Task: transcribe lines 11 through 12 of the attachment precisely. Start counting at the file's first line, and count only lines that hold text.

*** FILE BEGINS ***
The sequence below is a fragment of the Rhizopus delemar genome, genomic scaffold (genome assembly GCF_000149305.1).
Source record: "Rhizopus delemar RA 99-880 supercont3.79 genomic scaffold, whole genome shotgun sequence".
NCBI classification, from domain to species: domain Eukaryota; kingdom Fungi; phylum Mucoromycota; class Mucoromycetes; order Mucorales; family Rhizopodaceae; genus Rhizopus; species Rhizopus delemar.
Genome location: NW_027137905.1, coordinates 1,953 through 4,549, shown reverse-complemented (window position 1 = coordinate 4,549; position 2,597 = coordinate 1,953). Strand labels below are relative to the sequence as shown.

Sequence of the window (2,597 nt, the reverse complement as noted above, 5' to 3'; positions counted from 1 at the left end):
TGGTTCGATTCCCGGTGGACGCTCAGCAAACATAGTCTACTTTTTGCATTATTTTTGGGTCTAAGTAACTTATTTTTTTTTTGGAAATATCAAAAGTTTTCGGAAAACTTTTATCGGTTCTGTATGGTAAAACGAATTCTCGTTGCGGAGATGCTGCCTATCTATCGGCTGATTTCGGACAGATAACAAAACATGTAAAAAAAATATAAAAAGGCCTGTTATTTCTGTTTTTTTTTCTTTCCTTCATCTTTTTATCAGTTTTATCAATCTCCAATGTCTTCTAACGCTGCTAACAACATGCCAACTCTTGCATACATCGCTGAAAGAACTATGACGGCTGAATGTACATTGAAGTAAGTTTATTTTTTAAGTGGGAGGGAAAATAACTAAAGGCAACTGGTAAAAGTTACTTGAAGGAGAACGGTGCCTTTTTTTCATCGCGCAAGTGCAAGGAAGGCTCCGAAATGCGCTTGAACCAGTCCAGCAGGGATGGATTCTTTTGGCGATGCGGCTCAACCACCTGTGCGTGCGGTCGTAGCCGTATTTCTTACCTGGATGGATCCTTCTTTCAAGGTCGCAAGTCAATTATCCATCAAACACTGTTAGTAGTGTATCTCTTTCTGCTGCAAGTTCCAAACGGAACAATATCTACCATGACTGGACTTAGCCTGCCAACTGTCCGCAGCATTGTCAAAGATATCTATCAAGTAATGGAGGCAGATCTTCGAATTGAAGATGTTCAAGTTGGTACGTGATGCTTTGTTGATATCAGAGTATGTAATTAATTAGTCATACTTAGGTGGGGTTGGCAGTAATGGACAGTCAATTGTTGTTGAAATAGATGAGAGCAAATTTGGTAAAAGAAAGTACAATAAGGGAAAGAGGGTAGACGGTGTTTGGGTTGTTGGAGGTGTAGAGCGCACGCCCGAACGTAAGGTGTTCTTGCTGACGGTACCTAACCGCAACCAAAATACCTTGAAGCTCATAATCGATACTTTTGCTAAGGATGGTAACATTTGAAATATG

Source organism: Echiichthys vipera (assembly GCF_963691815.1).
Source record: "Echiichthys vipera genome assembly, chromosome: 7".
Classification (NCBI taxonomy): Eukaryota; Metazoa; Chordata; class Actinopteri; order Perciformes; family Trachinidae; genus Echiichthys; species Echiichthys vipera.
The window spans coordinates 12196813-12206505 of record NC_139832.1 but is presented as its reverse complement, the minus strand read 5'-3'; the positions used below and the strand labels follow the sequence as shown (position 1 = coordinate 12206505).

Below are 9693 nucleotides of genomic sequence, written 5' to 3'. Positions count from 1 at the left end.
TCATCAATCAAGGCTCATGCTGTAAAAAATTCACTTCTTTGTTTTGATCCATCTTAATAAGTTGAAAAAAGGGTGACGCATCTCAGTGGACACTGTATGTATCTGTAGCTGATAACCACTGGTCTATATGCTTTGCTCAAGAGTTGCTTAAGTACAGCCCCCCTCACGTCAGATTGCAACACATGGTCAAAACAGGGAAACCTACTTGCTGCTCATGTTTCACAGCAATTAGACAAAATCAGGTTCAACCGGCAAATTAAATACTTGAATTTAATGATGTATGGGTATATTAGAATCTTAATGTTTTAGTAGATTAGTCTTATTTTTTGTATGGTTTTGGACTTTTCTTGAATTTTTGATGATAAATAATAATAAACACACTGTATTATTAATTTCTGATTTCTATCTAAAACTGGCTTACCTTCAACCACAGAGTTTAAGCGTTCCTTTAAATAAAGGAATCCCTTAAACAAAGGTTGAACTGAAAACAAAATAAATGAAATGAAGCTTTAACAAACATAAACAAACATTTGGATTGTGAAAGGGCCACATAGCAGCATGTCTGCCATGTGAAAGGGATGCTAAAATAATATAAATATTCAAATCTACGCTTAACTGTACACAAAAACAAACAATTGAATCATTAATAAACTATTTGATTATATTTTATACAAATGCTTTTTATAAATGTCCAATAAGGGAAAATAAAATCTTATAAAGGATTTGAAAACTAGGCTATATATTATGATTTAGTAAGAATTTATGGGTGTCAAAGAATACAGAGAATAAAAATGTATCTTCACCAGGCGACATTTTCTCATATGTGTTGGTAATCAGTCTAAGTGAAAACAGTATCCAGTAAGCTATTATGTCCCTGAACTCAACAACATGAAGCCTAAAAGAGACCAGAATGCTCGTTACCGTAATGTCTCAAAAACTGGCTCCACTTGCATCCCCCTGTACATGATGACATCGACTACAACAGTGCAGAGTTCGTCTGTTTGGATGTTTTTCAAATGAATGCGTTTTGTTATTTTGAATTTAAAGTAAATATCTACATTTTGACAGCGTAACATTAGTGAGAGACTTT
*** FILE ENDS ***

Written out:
Below are 9693 nucleotides of genomic sequence, written 5' to 3'. Positions count from 1 at the left end.
TCATCAATCAAGGCTCATGCTGTAAAAAATTCACTTCTTTGTTTTGATCCATCTTAATAAGTTGAAAAAAGGGTGACGCATCTCAGTGGACACTGTATGTATCTGTAGCTGATAACCACTGGTCTATATGCTTTGCTCAAGAGTTGCTTAAGTACAGCCCCCCTCACGTCAGATTGCAACACATGGTCAAAACAGGGAAACCTACTTGCTGCTCATGTTTCACAGCAATTAGACAAAATCAGGTTCAACCGGCAAATTAAATACTTGAATTTAATGATGTATGGGTATATTAGAATCTTAATGTTTTAGTAGATTAGTCTTATTTTTTGTATGGTTTTGGACTTTTCTTGAATTTTTGATGATAAATAATAATAAACACACTGTATTATTAATTTCTGATTTCTATCTAAAACTGGCTTACCTTCAACCACAGAGTTTAAGCGTTCCTTTAAATAAAGGAATCCCTTAAACAAAGGTTGAACTGAAAACAAAATAAATGAAATGAAGCTTTAACAAACATAAACAAACATTTGGATTGTGAAAGGGCCACATAGCAGCATGTCTGCCATGTGAAAGGGATGCTAAAATAATATAAATATTCAAATCTACGCTTAACTGTACACAAAAACAAACAATTGAATCATTAATAAACTATTTGATTATATTTTATACAAATGCTTTTTATAAATGTCCAATAAGGGAAAATAAAATCTTATAAAGGATTTGAAAACTAGGCTATATATTATGATTTAGTAAGAATTTATGGGTGTCAAAGAATACAGAGAATAAAAATGTATCTTCACCAGGCGACATTTTCTCATATGTGTTGGTAATCAGTCTAAGTGAAAACAGTATCCAGTAAGCTATTATGTCCCTGAACTCAACAACATGAAGCCTAAAAGAGACCAGAATGCTCGTTACCGTAATGTCTCAAAAACTGGCTCCACTTGCATCCCCCTGTACATGATGACATCGACTACAACAGTGCAGAGTTCGTCTGTTTGGATGTTTTTCAAATGAATGCGTTTTGTTATTTTGAATTTAAAGTAAATATCTACATTTTGACAGCGTAACATTAGTGAGAGACTTT